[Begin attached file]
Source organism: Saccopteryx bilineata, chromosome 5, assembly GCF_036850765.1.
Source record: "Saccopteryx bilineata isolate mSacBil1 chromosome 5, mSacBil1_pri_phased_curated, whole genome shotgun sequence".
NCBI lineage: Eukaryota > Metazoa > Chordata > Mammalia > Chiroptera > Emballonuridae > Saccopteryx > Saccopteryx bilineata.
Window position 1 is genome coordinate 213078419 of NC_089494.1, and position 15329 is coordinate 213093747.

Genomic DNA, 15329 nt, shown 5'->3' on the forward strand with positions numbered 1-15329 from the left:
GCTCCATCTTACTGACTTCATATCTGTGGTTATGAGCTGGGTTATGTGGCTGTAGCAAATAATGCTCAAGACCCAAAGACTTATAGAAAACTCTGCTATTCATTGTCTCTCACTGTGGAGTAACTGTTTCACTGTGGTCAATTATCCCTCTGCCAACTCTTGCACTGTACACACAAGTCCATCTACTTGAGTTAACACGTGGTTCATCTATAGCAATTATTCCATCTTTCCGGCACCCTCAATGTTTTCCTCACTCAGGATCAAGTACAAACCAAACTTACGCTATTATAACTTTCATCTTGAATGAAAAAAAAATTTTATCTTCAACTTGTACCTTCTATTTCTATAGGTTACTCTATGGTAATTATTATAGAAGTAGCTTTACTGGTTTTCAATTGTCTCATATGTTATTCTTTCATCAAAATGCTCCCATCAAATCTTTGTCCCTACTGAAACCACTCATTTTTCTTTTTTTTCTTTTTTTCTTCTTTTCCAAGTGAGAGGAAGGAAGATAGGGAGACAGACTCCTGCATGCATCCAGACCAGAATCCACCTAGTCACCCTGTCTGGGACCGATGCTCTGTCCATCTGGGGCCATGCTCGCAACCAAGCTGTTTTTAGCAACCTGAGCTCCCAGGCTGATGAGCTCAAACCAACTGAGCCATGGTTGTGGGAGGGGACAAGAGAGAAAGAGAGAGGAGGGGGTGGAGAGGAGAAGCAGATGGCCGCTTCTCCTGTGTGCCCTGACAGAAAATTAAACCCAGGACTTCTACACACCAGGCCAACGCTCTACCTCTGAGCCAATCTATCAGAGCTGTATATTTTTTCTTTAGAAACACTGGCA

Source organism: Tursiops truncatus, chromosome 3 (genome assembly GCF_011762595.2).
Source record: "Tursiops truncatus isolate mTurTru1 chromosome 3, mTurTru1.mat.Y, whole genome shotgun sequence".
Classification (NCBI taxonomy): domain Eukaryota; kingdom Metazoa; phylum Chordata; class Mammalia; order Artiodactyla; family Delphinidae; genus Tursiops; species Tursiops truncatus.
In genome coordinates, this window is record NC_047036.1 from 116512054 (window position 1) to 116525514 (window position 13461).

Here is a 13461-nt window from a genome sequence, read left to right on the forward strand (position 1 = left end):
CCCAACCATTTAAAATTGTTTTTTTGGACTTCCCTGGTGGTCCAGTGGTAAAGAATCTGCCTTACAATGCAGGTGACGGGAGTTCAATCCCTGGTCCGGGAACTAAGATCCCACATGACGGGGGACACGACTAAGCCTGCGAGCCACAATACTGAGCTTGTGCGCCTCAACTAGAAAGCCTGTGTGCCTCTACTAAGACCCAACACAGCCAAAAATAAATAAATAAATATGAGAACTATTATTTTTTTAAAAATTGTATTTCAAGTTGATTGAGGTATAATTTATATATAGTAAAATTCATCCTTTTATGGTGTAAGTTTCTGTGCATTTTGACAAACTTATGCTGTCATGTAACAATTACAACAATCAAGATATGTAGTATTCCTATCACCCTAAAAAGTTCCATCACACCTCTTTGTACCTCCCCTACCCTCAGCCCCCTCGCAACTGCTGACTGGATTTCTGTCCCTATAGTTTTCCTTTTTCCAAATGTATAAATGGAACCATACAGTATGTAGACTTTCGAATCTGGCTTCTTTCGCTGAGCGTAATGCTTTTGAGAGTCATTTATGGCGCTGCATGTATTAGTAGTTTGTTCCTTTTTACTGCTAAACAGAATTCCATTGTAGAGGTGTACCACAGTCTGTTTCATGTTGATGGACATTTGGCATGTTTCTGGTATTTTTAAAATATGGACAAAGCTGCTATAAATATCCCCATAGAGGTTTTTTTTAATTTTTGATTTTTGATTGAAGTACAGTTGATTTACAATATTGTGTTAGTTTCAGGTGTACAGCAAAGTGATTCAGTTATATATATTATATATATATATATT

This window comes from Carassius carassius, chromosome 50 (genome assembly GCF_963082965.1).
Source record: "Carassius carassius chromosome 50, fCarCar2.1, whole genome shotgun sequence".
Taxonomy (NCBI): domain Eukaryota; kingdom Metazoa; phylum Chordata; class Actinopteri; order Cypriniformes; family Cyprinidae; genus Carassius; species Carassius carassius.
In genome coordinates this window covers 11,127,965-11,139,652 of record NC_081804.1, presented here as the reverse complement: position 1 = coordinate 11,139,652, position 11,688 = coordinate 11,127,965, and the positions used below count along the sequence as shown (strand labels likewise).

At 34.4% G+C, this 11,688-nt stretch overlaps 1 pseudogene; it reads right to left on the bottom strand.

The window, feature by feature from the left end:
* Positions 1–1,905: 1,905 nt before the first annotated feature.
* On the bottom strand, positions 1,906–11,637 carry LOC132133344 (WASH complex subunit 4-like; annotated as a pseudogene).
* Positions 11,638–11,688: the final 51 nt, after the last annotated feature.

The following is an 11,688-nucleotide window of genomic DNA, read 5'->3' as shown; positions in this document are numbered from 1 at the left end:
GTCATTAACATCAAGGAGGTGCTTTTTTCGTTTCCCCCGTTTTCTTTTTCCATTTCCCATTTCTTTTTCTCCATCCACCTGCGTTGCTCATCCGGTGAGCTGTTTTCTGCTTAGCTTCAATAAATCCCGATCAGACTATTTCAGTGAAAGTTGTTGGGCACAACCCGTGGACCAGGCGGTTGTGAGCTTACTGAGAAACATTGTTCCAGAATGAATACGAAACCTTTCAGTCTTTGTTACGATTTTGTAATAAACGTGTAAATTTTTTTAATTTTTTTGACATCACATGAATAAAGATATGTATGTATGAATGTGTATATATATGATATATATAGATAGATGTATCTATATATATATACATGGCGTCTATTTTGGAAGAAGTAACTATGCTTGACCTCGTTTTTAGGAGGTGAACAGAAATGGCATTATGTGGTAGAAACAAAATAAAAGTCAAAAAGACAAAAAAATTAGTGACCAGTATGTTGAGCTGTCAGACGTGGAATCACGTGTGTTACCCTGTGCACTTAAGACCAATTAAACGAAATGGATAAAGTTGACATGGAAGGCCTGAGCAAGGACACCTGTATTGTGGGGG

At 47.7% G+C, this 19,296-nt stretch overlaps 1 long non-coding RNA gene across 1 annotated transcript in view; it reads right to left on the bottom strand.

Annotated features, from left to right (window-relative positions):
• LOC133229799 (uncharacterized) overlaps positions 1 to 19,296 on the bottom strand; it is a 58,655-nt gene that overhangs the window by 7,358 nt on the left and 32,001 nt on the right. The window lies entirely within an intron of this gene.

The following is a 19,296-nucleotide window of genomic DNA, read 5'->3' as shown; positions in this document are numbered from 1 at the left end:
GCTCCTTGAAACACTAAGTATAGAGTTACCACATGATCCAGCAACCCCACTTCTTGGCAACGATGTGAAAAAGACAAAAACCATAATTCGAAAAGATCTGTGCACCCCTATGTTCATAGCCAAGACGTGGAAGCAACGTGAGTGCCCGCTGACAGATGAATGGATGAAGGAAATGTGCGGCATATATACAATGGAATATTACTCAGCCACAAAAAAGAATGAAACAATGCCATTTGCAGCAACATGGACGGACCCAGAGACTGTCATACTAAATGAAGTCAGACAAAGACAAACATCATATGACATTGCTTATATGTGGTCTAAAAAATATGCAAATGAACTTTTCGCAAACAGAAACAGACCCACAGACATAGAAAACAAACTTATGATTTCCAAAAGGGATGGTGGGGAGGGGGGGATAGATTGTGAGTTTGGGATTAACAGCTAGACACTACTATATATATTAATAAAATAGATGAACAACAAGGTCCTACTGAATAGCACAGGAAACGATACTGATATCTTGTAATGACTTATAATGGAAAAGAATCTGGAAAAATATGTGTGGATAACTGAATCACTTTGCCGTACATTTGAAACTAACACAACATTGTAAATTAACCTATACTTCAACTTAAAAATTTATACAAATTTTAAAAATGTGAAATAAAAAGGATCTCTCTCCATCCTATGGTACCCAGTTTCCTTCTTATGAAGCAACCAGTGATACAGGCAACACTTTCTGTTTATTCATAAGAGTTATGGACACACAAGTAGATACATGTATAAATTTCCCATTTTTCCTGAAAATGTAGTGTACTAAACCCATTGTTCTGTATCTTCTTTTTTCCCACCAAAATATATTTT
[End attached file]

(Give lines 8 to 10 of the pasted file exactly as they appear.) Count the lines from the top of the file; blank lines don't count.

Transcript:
Source record: "Tursiops truncatus isolate mTurTru1 chromosome 3, mTurTru1.mat.Y, whole genome shotgun sequence".
Classification (NCBI taxonomy): domain Eukaryota; kingdom Metazoa; phylum Chordata; class Mammalia; order Artiodactyla; family Delphinidae; genus Tursiops; species Tursiops truncatus.
In genome coordinates, this window is record NC_047036.1 from 116512054 (window position 1) to 116525514 (window position 13461).